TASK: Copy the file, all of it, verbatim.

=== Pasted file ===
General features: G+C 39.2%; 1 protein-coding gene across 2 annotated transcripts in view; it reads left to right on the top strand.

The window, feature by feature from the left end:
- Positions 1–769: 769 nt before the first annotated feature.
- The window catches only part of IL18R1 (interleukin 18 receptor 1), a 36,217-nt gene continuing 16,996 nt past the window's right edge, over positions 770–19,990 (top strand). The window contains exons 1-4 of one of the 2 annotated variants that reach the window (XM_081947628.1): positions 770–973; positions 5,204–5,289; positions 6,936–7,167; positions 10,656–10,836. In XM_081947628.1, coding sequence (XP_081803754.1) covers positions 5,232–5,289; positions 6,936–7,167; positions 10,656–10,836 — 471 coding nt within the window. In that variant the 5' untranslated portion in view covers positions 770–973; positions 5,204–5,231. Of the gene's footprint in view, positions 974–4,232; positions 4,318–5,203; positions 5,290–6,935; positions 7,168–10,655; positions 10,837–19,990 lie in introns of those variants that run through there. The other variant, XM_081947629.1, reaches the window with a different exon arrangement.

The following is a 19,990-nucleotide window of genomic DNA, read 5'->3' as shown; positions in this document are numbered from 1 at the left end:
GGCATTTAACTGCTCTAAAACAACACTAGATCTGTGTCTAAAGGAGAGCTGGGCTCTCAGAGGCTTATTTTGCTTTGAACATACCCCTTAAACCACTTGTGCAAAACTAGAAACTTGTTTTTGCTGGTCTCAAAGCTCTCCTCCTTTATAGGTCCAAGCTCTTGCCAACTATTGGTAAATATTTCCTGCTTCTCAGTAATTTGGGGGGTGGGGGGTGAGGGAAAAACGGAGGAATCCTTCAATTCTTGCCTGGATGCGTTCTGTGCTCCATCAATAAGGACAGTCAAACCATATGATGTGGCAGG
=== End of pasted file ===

General features: G+C 39.2%; 1 protein-coding gene across 2 annotated transcripts in view; it reads left to right on the top strand.

The window, feature by feature from the left end:
- Positions 1–769: 769 nt before the first annotated feature.
- The window catches only part of IL18R1 (interleukin 18 receptor 1), a 36,217-nt gene continuing 16,996 nt past the window's right edge, over positions 770–19,990 (top strand). The window contains exons 1-4 of one of the 2 annotated variants that reach the window (XM_081947628.1): positions 770–973; positions 5,204–5,289; positions 6,936–7,167; positions 10,656–10,836. In XM_081947628.1, coding sequence (XP_081803754.1) covers positions 5,232–5,289; positions 6,936–7,167; positions 10,656–10,836 — 471 coding nt within the window. In that variant the 5' untranslated portion in view covers positions 770–973; positions 5,204–5,231. Of the gene's footprint in view, positions 974–4,232; positions 4,318–5,203; positions 5,290–6,935; positions 7,168–10,655; positions 10,837–19,990 lie in introns of those variants that run through there. The other variant, XM_081947629.1, reaches the window with a different exon arrangement.

The following is a 19,990-nucleotide window of genomic DNA, read 5'->3' as shown; positions in this document are numbered from 1 at the left end:
GGCATTTAACTGCTCTAAAACAACACTAGATCTGTGTCTAAAGGAGAGCTGGGCTCTCAGAGGCTTATTTTGCTTTGAACATACCCCTTAAACCACTTGTGCAAAACTAGAAACTTGTTTTTGCTGGTCTCAAAGCTCTCCTCCTTTATAGGTCCAAGCTCTTGCCAACTATTGGTAAATATTTCCTGCTTCTCAGTAATTTGGGGGGTGGGGGGTGAGGGAAAAACGGAGGAATCCTTCAATTCTTGCCTGGATGCGTTCTGTGCTCCATCAATAAGGACAGTCAAACCATATGATGTGGCAGG